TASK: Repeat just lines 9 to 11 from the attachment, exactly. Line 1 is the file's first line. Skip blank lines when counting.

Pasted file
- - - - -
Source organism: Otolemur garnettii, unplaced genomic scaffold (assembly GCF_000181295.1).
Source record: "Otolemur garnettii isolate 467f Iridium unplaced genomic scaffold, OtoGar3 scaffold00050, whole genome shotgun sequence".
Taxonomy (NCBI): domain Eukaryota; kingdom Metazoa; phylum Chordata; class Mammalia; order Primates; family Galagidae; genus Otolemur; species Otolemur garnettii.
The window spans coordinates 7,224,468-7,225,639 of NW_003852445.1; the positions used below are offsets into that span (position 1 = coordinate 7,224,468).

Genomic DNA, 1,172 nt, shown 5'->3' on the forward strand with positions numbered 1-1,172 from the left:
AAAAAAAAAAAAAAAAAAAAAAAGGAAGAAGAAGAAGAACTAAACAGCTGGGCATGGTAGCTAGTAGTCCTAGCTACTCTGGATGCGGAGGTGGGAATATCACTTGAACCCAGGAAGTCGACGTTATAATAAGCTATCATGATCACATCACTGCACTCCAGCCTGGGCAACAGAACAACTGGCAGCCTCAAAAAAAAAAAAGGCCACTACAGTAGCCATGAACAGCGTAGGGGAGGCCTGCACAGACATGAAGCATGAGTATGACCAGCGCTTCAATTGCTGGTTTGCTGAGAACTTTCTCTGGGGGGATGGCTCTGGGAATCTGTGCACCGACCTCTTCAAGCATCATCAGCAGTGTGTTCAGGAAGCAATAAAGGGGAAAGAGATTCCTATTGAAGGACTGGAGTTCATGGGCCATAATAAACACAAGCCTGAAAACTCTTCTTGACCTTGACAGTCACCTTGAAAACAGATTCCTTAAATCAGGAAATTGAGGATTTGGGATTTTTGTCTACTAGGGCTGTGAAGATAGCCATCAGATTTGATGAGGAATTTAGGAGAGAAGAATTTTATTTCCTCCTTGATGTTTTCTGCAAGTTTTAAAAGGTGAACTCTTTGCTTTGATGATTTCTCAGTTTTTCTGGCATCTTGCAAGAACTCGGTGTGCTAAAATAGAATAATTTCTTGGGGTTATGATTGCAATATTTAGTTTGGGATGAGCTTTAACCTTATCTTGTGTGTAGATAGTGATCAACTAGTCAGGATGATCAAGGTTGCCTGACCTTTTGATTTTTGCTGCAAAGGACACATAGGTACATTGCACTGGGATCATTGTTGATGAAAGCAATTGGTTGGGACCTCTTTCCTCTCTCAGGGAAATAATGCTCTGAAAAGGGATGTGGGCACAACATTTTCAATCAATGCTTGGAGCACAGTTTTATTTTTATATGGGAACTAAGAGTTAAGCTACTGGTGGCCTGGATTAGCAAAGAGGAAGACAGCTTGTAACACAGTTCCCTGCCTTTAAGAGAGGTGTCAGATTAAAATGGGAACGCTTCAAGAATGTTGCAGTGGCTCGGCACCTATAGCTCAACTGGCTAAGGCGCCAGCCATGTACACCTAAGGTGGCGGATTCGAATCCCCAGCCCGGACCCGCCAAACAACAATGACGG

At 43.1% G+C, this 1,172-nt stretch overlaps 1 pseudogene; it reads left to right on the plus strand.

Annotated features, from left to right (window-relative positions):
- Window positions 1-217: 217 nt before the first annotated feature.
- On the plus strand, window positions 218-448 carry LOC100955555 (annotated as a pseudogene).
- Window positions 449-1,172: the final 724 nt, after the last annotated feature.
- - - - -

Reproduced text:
- Window positions 1-217: 217 nt before the first annotated feature.
- On the plus strand, window positions 218-448 carry LOC100955555 (annotated as a pseudogene).
- Window positions 449-1,172: the final 724 nt, after the last annotated feature.